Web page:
TL;DR: Photojojo is a wonderful example of UX done right.
I have found photojojo.com a while back: it is an interesting site for mobile camera fans with special tutorials, ideas and gear for the serious or occasional photographer using the camera on their mobile device. The site itself is nicely designed, but maybe nothing extraordinary. However, where photojojo.com excelled was in the shopping experience they provided.
Their shopping pages themselves are interactive: to discover more about the product you have a pull down a lever, labelled DO NOT PULL. A cartoon arm appears, it grabs the page and pulls it up, reveling the product’s details. Of course you can still scroll in a traditional way, but where is the fun in that? And who can resist the forbidden fruit?
Adding a product to the cart also present an animation, and the cart changes from a sad face to a smiling face. Once you proceed to the shopping cart, photojojo.com uses humor to make the dreadful process fun and enjoyable. Everything, from check-out form, to shopping cart icons, to confirmation, to shipping label, matched and created an unique and pleasant experience.
Their forms were well designed and clearly engineered for the faster completion. An example? They would infer the city and state from the zip code, while adding a touch of humor too. I wonder what they would say if I marked a different city…
Registration was easy and painless, and the little robot made it more fun and personable. They also saved me time, by using allowing me to use billing info for shipping.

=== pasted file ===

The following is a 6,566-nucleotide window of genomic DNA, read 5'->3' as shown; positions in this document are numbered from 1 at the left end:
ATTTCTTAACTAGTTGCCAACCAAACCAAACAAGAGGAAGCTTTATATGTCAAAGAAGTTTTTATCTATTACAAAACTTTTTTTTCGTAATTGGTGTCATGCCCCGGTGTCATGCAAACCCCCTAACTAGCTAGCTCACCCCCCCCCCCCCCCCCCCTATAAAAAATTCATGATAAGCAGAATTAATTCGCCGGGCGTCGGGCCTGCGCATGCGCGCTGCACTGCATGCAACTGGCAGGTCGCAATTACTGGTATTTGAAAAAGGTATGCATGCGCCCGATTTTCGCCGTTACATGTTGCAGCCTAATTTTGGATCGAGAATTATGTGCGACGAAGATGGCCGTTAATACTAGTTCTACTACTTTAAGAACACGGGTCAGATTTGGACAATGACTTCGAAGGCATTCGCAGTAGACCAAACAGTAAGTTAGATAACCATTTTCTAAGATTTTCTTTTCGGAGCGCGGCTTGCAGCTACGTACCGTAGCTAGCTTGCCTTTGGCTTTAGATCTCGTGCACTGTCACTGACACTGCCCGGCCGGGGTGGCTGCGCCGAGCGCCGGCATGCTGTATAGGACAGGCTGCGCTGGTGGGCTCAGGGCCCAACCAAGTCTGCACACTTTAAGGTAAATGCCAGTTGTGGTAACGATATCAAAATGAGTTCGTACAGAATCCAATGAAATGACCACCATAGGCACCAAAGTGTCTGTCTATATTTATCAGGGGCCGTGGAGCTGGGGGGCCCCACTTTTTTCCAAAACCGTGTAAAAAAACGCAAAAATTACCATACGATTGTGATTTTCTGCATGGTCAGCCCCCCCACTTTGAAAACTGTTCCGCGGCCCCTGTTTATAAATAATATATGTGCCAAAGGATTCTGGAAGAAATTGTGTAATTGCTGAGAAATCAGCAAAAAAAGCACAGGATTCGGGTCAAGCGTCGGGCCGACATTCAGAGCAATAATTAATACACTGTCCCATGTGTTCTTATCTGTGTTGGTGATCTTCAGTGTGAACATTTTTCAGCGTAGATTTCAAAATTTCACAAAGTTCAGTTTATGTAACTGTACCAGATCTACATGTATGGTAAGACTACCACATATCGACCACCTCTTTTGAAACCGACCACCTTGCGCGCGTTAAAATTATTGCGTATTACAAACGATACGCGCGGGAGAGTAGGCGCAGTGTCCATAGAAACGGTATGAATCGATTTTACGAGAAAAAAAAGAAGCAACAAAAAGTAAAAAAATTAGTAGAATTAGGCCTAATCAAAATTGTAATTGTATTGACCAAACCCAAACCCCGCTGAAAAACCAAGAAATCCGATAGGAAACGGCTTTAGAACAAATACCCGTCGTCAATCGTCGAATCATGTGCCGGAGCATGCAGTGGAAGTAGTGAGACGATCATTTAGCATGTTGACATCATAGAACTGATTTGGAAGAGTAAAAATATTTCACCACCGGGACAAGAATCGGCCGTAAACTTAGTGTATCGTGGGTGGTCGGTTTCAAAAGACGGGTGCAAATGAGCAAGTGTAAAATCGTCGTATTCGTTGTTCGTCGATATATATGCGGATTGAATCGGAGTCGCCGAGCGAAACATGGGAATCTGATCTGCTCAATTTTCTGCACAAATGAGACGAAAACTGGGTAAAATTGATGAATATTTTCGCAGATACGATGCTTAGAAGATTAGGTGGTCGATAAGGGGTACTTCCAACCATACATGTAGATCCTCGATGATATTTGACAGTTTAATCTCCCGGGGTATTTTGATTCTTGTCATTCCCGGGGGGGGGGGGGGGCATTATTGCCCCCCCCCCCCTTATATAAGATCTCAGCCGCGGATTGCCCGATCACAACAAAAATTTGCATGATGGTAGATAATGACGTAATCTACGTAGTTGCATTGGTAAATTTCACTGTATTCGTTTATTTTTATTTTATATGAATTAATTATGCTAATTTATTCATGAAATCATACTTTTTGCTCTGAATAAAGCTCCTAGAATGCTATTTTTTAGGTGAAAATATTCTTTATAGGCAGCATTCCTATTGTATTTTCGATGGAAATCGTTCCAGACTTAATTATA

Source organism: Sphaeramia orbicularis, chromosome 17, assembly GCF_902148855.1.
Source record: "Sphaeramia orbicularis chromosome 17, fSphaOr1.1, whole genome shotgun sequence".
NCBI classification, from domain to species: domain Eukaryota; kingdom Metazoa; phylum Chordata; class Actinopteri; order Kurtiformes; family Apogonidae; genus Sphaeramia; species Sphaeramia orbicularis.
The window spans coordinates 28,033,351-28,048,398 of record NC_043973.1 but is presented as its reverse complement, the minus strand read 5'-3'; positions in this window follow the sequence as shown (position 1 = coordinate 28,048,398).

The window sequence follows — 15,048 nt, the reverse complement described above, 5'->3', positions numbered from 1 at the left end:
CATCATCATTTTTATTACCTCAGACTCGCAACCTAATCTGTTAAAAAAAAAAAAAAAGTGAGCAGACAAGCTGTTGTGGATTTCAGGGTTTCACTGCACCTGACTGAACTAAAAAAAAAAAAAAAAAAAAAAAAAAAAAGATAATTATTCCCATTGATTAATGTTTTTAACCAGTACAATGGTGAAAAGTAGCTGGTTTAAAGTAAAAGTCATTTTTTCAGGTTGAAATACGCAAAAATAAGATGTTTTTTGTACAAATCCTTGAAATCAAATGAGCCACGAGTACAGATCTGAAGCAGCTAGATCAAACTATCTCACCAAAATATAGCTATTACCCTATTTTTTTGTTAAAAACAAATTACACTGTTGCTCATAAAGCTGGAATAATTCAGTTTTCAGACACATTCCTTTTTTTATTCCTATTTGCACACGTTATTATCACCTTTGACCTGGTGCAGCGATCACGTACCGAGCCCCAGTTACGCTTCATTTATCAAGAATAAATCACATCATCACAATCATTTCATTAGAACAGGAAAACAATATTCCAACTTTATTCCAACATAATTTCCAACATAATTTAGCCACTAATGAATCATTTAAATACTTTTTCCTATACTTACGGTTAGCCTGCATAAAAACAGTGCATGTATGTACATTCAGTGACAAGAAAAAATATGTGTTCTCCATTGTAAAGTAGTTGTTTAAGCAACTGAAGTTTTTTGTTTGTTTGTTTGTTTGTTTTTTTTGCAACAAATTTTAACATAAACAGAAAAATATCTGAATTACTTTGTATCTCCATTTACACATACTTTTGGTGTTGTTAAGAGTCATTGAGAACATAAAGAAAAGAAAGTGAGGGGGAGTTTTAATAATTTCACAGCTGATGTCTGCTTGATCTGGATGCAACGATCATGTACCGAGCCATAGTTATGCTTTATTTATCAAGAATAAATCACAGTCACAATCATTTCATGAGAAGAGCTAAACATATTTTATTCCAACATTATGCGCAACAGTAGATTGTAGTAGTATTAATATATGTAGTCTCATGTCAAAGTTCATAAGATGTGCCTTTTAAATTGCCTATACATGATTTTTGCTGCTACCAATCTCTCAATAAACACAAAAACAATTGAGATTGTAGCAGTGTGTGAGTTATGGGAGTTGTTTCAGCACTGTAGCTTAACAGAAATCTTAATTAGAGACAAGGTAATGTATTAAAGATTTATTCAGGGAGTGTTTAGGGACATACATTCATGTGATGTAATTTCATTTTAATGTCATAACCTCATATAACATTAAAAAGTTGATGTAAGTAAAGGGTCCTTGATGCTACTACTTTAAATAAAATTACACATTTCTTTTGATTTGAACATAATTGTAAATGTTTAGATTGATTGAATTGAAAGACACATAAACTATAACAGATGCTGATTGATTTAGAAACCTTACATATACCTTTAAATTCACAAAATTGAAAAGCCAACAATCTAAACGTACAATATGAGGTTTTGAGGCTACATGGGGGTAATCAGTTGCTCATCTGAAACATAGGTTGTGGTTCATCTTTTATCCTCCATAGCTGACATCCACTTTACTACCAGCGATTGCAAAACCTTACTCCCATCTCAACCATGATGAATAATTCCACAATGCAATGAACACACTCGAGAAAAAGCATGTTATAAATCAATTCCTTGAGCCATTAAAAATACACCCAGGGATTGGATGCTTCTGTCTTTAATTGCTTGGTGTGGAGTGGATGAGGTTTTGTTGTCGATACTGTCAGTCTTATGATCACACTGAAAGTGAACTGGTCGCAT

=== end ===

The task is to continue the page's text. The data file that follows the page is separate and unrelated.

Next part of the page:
Also, they streamlined and stripped down the whole check-out process, so it neatly fit in one page.
The fact they offered free two day shipping upgrade when Liking their page, made me way more likely to share the site. And I usually don’t post anything to Facebook. This is Rewards at work.
The confirmation email was one of my favorite parts. How many time we glance over these boring emails, and put forget them? You can’t do that with Photojojo’s email.
(Click to see it full size)
Finally, when the product arrived — within 2 days as promised— the invoice reinforced the company’s branding.
So, will all these make me change a pre-exhisting negative impression about the company? Probably not. However, if given the choice between two similar sites, I may be more inclined to use Photojojo because of its memorable checkout process AND quality product.
I never “unliked” them on Facebook, and on my birthday week I saw this post on my wall. This is good marketing, and persuasive design.
Photojojo does not disappoint! After the class demo, I received an email from them asking why I did not check out, and if anything went wrong. Another example of excellent customer service.
What great customer service! And after replying and explaining I simply used the site as a good UX example, they sent me (upon request) a coupon code for $5 off, followed shortly by an offer of free shipping if I want to purchase the items in my cart. They even added a funny option for deleting the cart.